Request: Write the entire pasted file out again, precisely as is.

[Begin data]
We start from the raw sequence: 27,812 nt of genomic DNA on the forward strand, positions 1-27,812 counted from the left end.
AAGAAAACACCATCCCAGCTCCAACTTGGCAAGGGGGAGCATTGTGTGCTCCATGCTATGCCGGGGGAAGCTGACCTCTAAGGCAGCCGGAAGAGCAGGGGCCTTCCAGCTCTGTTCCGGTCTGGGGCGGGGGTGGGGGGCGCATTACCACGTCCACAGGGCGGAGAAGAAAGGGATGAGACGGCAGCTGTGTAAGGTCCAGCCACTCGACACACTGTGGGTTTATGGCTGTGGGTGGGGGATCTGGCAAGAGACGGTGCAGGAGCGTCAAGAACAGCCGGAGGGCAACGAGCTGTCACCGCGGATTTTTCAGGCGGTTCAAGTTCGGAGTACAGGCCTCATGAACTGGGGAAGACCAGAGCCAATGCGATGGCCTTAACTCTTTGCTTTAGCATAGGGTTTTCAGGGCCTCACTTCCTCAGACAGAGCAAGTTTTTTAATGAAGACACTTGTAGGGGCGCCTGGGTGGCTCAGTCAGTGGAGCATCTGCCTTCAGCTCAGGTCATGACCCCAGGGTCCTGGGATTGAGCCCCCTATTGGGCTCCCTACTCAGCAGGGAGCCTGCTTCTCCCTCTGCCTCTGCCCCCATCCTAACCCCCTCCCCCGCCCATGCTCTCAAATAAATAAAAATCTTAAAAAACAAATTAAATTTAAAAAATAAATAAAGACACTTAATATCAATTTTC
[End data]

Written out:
We start from the raw sequence: 27,812 nt of genomic DNA on the forward strand, positions 1-27,812 counted from the left end.
AAGAAAACACCATCCCAGCTCCAACTTGGCAAGGGGGAGCATTGTGTGCTCCATGCTATGCCGGGGGAAGCTGACCTCTAAGGCAGCCGGAAGAGCAGGGGCCTTCCAGCTCTGTTCCGGTCTGGGGCGGGGGTGGGGGGCGCATTACCACGTCCACAGGGCGGAGAAGAAAGGGATGAGACGGCAGCTGTGTAAGGTCCAGCCACTCGACACACTGTGGGTTTATGGCTGTGGGTGGGGGATCTGGCAAGAGACGGTGCAGGAGCGTCAAGAACAGCCGGAGGGCAACGAGCTGTCACCGCGGATTTTTCAGGCGGTTCAAGTTCGGAGTACAGGCCTCATGAACTGGGGAAGACCAGAGCCAATGCGATGGCCTTAACTCTTTGCTTTAGCATAGGGTTTTCAGGGCCTCACTTCCTCAGACAGAGCAAGTTTTTTAATGAAGACACTTGTAGGGGCGCCTGGGTGGCTCAGTCAGTGGAGCATCTGCCTTCAGCTCAGGTCATGACCCCAGGGTCCTGGGATTGAGCCCCCTATTGGGCTCCCTACTCAGCAGGGAGCCTGCTTCTCCCTCTGCCTCTGCCCCCATCCTAACCCCCTCCCCCGCCCATGCTCTCAAATAAATAAAAATCTTAAAAAACAAATTAAATTTAAAAAATAAATAAAGACACTTAATATCAATTTTC